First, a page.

When leverage goes bad

Discussion in 'Index Futures' started by shortorlong, Mar 7, 2008.

  1. So, let's say margin for 1 ES contract is $3500..

    This means I buy about $65 000 of S&P contracts for only $3500..

    So, thats about 20:1 leverage.

    Assuming I buy 1 contract, what happens when S&P tanks?

    1) The broker (mirus or openecry most likely) will close my position when the liquidating value of my account is less than $3500?

    2) The broker will allow me to keep my contract, and if the market tanks intra-day, I could end up owing $ 60 000?

    Is there any scenario where I end up owing more than the value of my account?

    Seperately, I hear if I have limit stop orders, if the market 'jumps' my order, then my stop isn't hit and I'm in trouble. If I have a market stop order or a 'market when touched' order, am I guaranteed to be able to sell my contracts at my stop price? I'm guess not.. if noone at all is buying (catastrophe) then I am stuck with my position.. Does this mean I could end up owing someone $60 000?

    Finally, does anyone using mirus or another ninjatrader + zenfire broker know that their broker does market stops or market when touched stops?

  2. This is why I personally only like trading options or instruments that are optionable.

    If you were trading a stock and used a put option as a stop loss then it protects you from all of that as well as offering ways to make more money on the backend in a volatile climate.
  3. I am pretty sure IB offers MIT orders (not fully sure, check out for yourself) and they are compatible with Ninja Trader.
  4. Most brokers, incl OEC, will close your position out long before you have negative equity. Check with any potential broker and ask what their policy and if you can set your own restrictions that are higher than the firm's if you want to.
  5. Every platform should have a regular Market Order function. Market If Touched (MIT) orders however are not native to every platform and last time I asked Ninja they did NOT offer MIT orders.

    Open ECry does offer MIT orders.
  6. I guess what is the difference between Market Order and Market if touched? I understand that a Market Order will execute right away, whereas a market if touched will execute when price moves through your target.

    With a market stop order, there is a target associated, so is it the same as a market if touched? Can someone describe a 'with-numbers' scenario that shows the difference?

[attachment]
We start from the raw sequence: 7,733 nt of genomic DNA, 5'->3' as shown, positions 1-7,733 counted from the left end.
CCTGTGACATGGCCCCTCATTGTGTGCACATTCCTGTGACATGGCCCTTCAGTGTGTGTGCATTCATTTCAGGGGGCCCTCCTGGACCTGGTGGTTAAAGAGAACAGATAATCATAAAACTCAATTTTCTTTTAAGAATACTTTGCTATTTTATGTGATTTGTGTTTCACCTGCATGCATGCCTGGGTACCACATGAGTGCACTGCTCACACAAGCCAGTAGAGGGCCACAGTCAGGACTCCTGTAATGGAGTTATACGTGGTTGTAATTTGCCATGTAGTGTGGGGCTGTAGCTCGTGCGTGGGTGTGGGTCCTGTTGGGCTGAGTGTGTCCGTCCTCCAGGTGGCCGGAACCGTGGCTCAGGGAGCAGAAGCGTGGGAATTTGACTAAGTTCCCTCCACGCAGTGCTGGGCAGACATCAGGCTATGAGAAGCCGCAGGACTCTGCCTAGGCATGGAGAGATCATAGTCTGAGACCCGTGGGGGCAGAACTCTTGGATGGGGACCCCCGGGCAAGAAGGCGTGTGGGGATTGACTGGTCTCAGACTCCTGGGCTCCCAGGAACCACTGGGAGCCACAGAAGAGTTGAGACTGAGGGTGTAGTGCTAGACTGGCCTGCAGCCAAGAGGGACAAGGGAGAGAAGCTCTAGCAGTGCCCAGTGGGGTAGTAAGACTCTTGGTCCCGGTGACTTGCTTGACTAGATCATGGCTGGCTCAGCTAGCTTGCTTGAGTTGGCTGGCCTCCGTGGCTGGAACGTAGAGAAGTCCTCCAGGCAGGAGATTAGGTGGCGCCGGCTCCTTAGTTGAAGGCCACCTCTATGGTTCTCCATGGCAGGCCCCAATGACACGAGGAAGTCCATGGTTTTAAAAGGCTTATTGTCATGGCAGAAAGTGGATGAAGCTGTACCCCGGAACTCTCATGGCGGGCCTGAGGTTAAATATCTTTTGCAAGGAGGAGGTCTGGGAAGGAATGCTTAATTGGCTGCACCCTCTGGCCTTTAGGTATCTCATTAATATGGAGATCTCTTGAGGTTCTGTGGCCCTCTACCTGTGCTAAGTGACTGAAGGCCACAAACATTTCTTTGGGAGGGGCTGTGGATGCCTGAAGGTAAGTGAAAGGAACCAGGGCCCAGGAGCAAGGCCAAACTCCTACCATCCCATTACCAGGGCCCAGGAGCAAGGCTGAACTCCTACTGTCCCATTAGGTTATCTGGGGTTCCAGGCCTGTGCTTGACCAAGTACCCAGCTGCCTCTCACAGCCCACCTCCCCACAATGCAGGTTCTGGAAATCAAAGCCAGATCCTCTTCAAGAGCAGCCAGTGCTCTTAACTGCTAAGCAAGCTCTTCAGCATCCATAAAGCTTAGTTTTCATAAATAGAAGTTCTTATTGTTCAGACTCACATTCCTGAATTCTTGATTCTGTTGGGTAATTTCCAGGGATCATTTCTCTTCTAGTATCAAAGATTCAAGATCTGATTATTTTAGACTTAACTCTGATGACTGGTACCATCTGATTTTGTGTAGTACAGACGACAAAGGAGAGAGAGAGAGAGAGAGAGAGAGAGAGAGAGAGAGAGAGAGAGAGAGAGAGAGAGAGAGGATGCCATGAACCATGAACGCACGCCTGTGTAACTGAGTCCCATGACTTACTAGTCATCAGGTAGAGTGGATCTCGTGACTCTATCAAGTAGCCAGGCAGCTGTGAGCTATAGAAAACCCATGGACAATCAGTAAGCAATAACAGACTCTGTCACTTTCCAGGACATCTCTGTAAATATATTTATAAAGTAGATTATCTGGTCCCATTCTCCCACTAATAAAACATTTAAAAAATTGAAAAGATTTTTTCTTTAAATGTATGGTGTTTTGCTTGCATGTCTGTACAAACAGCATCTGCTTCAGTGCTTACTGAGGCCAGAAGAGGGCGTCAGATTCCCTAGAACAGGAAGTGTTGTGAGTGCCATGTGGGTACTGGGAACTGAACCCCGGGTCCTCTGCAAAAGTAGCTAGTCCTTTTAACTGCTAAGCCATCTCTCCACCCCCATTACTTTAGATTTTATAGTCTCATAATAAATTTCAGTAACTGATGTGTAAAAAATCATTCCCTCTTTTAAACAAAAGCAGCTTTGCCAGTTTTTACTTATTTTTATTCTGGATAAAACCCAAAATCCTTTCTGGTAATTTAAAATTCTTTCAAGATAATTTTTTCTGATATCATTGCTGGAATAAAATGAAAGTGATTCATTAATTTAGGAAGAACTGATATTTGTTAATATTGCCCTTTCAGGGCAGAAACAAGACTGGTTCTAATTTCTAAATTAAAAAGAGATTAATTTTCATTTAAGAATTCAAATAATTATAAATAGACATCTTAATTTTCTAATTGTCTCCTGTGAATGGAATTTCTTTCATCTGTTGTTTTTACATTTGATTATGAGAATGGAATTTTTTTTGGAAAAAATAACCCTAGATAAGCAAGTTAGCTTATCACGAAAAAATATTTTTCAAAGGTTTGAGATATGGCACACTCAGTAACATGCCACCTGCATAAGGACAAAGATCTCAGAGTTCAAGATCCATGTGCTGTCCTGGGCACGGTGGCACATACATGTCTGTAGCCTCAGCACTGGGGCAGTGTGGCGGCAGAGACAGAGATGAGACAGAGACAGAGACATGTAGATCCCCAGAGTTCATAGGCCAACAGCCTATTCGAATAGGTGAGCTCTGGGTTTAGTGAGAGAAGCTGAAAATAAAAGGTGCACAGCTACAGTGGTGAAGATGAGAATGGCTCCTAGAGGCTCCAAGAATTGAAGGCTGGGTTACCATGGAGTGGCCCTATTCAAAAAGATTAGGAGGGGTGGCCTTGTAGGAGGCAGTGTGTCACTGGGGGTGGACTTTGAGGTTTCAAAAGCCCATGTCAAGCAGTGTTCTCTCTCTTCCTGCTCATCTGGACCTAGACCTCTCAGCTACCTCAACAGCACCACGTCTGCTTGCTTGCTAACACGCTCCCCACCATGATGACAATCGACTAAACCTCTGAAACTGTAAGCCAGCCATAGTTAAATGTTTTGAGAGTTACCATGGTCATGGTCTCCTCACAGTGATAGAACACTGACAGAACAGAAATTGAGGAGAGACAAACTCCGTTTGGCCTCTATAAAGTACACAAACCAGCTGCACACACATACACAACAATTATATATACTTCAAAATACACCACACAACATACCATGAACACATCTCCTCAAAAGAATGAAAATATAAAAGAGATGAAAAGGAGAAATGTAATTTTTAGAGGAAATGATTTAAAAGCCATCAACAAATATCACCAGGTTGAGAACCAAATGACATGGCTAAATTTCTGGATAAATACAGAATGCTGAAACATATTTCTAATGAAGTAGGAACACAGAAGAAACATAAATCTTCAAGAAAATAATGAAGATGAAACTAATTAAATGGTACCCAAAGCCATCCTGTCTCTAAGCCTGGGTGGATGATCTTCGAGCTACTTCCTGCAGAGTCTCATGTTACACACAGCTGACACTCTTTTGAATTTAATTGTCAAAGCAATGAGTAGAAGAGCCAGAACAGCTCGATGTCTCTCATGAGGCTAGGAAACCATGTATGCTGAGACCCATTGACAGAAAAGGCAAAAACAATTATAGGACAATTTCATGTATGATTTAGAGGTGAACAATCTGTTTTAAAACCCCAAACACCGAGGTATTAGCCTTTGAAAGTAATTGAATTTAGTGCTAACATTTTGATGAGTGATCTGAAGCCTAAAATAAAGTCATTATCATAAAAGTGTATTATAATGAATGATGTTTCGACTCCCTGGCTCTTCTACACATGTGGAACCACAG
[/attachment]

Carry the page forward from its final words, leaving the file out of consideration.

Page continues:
Anyone else with insights on what happens when leveraged mini futures contracts go bad?
  7. Broker would notify you when you get close to losing your margin. Then, would TRY to liquidate your position before it went into negative equity.

    If you get into a debit balance with the broker, you are required to pay it immediately. The obligation is "full recourse".
  8. bh_prop


    1. No. There is another margin category called maintenance margin. Some brokers will automatically close your position once your equity level falls below maintenance margin. I personally would never open an account with a broker who does this.

    2. I guess in theory. In reality - nope. Not unless you were long and no buyers until zero or short and not a seller until price doubled.

    3. Yes, you can lose more than your initial margin trading futures. It would take a fairly extreme move but it could happen. Using your ES example with $3500 initial margin, any adverse move >70 points would wipe out more than the initial margin
  9. Don't hold during the maintenance period and you don't have much to worry about. Even on 911, dow opened down 600 points when it reopened so ES was probably around 60 -65. I always use market stop orders on ES. All it takes is one trade through epsecially during a fed announcement or economic number and you will get blown by with out the stop triggering. Worst slippage I have ever had was .5 using a market stop, but most fill on the exact stop with rare cases of .25 slippage.
  10. IB has MIT orders.

    #10     Mar 7, 2008